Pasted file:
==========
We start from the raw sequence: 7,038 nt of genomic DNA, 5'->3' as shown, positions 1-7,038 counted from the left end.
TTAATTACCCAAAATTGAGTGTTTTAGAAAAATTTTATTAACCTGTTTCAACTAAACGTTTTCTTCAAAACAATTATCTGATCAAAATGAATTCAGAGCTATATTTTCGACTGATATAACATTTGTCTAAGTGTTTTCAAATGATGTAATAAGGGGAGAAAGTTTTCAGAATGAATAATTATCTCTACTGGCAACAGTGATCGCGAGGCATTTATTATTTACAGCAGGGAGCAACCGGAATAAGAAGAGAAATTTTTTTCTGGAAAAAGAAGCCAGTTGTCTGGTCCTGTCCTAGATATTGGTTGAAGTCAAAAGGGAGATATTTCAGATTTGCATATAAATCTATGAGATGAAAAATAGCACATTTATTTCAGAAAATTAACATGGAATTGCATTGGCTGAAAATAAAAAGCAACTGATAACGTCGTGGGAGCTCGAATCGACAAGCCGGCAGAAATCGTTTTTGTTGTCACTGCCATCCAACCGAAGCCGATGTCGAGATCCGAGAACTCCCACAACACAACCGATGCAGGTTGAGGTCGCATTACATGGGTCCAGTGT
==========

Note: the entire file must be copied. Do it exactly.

We start from the raw sequence: 7,038 nt of genomic DNA, 5'->3' as shown, positions 1-7,038 counted from the left end.
TTAATTACCCAAAATTGAGTGTTTTAGAAAAATTTTATTAACCTGTTTCAACTAAACGTTTTCTTCAAAACAATTATCTGATCAAAATGAATTCAGAGCTATATTTTCGACTGATATAACATTTGTCTAAGTGTTTTCAAATGATGTAATAAGGGGAGAAAGTTTTCAGAATGAATAATTATCTCTACTGGCAACAGTGATCGCGAGGCATTTATTATTTACAGCAGGGAGCAACCGGAATAAGAAGAGAAATTTTTTTCTGGAAAAAGAAGCCAGTTGTCTGGTCCTGTCCTAGATATTGGTTGAAGTCAAAAGGGAGATATTTCAGATTTGCATATAAATCTATGAGATGAAAAATAGCACATTTATTTCAGAAAATTAACATGGAATTGCATTGGCTGAAAATAAAAAGCAACTGATAACGTCGTGGGAGCTCGAATCGACAAGCCGGCAGAAATCGTTTTTGTTGTCACTGCCATCCAACCGAAGCCGATGTCGAGATCCGAGAACTCCCACAACACAACCGATGCAGGTTGAGGTCGCATTACATGGGTCCAGTGT